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Major issues need to be addressed before January 2000 write Stephen Gill and Jane Duncan
I mportant as some of the main developments since the introduction of the euro have been...

l The introduction of the euro on currency markets
l Convergence and reduction of interest rates across the eurozone
l Fixing of exchange rates E1 = IEP 0.787564
l Ceding of national monetary policy to the European Central Bank
l A fall in the value of the euro against the US dollar of around 13 per cent
l Insignificant rate of take up by business and consumers. 0.5 per cent of consumers are using the euro across Europe.
l Dual display by retailers and banks
l Slow fall in prices of manufactured consumer goods (DKBR)

What we have seen so far however,is only the tip of the EMU iceberg:

How many businesses have given serious thought to the next series of events which will necessitate changes on a much larger scale with far reaching strategic as well as operational impacts?

The euro - what has yet to come?

From now until 2002 every organisation must prepare for and embrace one of the most significant business events that they will ever face. Economic, strategic and operational EMU issues need adequate preparation and planning to ensure that margins, market share and overall profitability are not undermined.

However, EMU must be kept in perspective. It is as much about deciding what you want to do as about deciding what you have to do. Each business must decide whether the business opportunities and threats posed by EMU are overshadowed by mere compliance with the regulations.

Major EMU issues that must be addressed by 1/1/2002 are lying dormant, waiting to be activated by customers or competitors.

What should businesses do now ?

Start with 2002 and work backwards. Look at deadlines that have been set by customers, industry codes of practice and the national changeover plan. Then identify the dates that are unknown such as rate of take up for trade within the industry, the date of withdrawal of Irish notes and coins. Use scenario analysis.

Work backwards from January 2002 - there are only 27 months left, an immovable deadline - the latest possible date for delivery of all operational euro projects.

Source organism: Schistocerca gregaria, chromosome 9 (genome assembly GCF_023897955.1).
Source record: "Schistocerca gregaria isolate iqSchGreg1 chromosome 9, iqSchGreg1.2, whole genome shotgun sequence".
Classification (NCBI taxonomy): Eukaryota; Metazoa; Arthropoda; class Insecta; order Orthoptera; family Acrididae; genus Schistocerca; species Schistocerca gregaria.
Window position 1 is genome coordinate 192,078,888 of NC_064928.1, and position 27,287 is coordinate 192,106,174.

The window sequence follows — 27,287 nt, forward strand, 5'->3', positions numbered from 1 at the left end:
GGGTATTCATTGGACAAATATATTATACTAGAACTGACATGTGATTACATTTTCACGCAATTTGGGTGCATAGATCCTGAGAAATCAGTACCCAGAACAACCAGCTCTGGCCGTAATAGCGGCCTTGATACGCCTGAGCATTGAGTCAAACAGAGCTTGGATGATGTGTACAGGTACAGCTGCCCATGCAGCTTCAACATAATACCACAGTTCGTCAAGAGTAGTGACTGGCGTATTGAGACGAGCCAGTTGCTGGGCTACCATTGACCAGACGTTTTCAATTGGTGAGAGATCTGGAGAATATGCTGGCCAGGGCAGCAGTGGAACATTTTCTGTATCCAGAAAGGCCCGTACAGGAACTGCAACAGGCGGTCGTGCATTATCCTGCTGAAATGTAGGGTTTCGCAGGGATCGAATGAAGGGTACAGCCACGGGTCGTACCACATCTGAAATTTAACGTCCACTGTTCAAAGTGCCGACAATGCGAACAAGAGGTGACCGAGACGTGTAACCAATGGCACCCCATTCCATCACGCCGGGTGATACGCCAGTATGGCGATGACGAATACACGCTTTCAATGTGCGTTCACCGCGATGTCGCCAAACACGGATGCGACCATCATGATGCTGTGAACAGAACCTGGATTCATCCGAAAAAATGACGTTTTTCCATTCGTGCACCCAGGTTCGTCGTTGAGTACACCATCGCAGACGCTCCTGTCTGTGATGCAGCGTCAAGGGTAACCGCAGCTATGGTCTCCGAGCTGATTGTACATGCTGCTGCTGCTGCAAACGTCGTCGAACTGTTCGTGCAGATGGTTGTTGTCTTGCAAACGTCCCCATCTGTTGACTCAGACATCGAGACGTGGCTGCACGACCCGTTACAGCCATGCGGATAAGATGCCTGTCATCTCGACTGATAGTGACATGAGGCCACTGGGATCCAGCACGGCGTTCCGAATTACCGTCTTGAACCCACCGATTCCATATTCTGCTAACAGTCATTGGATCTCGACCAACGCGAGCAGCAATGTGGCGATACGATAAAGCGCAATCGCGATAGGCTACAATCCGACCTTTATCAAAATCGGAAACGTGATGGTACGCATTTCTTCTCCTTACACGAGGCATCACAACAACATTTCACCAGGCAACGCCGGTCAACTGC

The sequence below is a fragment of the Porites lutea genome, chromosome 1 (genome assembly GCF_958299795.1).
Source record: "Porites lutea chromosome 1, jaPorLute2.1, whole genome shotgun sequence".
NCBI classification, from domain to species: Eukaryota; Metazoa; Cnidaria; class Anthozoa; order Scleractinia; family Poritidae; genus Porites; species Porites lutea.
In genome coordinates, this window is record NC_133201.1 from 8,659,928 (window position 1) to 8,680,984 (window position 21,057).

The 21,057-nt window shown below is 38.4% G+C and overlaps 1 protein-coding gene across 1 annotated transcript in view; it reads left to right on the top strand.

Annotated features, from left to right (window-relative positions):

Consider the scenario below from an IT perspective, then consider what lead times you need for product, proposition or pricing alteration.

Scenarios

Once 1 January 2000 has passed, there will be 12 months for those industries with agreed customer / supplier / the changeover dates (eg, grocery trade, and hardware) of 1/1/2001 to convert to the euro. That is 12 months to specify, design, develop, test and implement an IT system that has the potential to throw a businesses revenue cycle, profit and cash flow into disarray.

That means that the sales and marketing and business managers in those companies must be reviewing the business impact of the euro now so that IT staff can hit the ground running with a business specification in January 2000. There are only 3 months left until January 2000 for this business impact assessment to be completed.

Choosing the timing of a company‚€ôs

l-Day requires careful thought and planning to ensure that the strategy chosen will be practicable for all aspects of the company‚€ôs operations and reflect the needs of customers and at least meet or exceed competitor activity.

The key to successful Emu transition is early strategic and operational impact assessment, followed by an identification and prioritisation of issues. The objective should be to ensure that every opportunity is taken to translate the significant costs of conversion into long term competitive advantage and increased profitability and/or market share.

The transition period provides all business with the flexibility to shape their own EMU and euro destiny. The success or otherwise of EMU responses will be determined by adequate advance preparation which is currently within the control of each individual business.
Irish businesses must ‚€ėSeize th√Ą-Day‚€ô before time runs out.

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